• Overview of transformations in financial firms
  • How AI has become popular in the financial markets
  • How much influence does AI have in the financial markets?
  • What problems could this cause?
  • What issues can AI resolve?
  • Individual investors using AI
  • Conclusion and expected future of AI

In the modern era, it has become apparent that the use of AI has transformed the financial markets. The influence of custom-made algorithms specifically designed to conquer various asset classes in the hopes of outperforming the market has grown to the forefront of large funds and investment firms. It has become so integral to the success of many of these multi-trillion-dollar asset management companies and hedge funds, that they focus the majority of their attention and resources towards developing new algorithms.

This transition can be seen in the recruitment of large banks, who in the last 30 years have gone from recruiting traders to place manual trades on a stock exchange trade floor to now hiring computer science wizards and tech teams. Now, many financial services companies prioritise recruiting individuals based on their knowledge of computer systems and networks than their financial background. This has created a technological revolution, where these robots and algorithms have so much power across all financial markets that they decide exactly what happens next. So how did we get here and why could this be a problem?

As computers have become so ingrained in our daily lives, the competence of these systems have become so advanced that they outperform humans in almost every different domain. With financial markets being heavily quantitative, AI has grown in popularity for a number of reasons. The sheer amount of processing power in a fraction of a second and the absence of human emotion allows these robots to make high-quality, informed decisions faster than whole teams of experts in the field. Therefore, large funds are prepared to invest heavily into whichever algorithm will give them the best return.

For example, ALADDIN (which stands for asset, liability, debt, and derivative investment network), an AI-based portfolio system owned by BlackRock, the world’s largest asset management company, manages over $21 trillion. To put this in perspective, the total US stock market valuation is around $100 trillion, making just this one particular algorithm hold over 20% of the total US stock market. This is due to its software being licensed to the other biggest asset management companies, such as Vanguard and State Street Global Advisors. This is particularly concerning due to the fact that firms like Vanguard manage a wide number of the population’s pension and retirement plans, putting AI systems like ALADDIN in a position to influence the future of millions of people.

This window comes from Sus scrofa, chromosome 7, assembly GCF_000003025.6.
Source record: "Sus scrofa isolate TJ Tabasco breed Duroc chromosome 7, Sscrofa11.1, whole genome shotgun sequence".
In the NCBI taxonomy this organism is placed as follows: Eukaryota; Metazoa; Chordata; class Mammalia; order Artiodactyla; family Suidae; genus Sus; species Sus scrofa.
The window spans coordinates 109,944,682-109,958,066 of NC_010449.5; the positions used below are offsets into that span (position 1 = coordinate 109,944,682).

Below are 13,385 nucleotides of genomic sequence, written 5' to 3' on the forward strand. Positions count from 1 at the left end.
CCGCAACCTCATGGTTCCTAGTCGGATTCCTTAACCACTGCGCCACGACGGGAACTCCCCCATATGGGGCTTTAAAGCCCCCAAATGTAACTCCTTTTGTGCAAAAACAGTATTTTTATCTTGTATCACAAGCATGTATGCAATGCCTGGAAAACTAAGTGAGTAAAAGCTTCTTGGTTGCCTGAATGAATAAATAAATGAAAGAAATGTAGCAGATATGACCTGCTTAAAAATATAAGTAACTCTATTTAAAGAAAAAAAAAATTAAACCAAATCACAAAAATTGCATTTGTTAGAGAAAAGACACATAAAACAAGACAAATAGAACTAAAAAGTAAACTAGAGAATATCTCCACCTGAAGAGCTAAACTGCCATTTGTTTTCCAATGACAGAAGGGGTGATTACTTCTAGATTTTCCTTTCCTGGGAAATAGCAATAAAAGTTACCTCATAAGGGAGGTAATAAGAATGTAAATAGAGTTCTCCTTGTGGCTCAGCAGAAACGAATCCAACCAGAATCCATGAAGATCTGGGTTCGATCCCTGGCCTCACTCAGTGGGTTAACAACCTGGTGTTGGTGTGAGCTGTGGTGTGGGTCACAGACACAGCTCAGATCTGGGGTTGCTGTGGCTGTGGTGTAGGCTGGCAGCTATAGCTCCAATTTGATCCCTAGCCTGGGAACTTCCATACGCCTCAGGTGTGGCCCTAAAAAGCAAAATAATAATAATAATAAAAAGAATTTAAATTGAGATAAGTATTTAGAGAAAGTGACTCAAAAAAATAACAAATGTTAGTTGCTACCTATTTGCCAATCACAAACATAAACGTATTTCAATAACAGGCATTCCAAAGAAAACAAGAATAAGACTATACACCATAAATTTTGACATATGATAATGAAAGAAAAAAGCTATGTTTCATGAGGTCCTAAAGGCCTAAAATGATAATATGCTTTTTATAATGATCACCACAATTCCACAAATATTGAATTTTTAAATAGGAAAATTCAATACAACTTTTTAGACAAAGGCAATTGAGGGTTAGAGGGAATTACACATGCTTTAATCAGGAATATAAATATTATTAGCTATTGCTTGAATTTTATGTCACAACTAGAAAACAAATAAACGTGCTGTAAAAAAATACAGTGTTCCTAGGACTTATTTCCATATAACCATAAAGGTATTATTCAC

If algorithms manage the majority of the capital in the financial markets, it could be argued that they have the ability to manipulate the markets in whatever way they like. Holding the power to decide where capital flows, gives AI the capacity to pick who wins and who loses. This can be an issue as it may overpower the merit of a company itself. Rather than the market as a whole backing strong performing companies for future long-term growth, AI robots can boost individual stock prices for short-term profit. This is also true for those who lose; If 20% of the market was sold in a short space of time, would it not lead to a significant market crash?

Now, there are counterarguments, in support of AI systems and management networks. Firstly, it can provide more sustainability as assets are distributed in a balanced way across a variety of financial markets. Continued support through large funds allows for market liquidity to remain consistent, permitting sustainable market performance. Many of these funds have close ties to regulators, central bank members, and politicians. Although this can have negative connotations, a positive argument can be made for sustainability and protection. Investors can feel a sense of security, knowing that they have large funds backing their investments and maintaining stabilisation of their retirement account(s).

Also, algorithms are not only used by some of the largest funds in the world. They can also be extremely useful for individual investors to achieve a sustainable return on their portfolio. For example, Samuel & Co Trading are well known in the trading industry for the expert advisors they offer for individual investors of any background. Samuel & Co Trading have gained a strong reputation and large following due to the variety of algorithms available, across a variety of different financial instruments, with a proven track record of high-performing returns. They have recently released a Volatility Index (VIX) algorithm, which aims to capture volatility moves in the markets, allowing individuals the ability to diversify their portfolio from other traditional asset classes. As you can see, the influence of AI and algorithms within the markets can also be beneficial for investors across the world.

Overall, whether the influence of AI in the world of trading and financial markets as a whole, is a positive or negative one; the influence is unlikely to change. Only time will tell what the long-term consequences will be. What we do know at this time is that algorithms have completely transformed every aspect of the financial markets and this will likely continue to transpire. We can reasonably expect that as computational power increases, so will the dominance of AI for asset management and stock market performance. Many of these AI systems are used by both large funds and individual investors alike. This means that the market is constantly searching for new innovative algorithms to not just diversify their portfolio, but also outperform the rest of the market.

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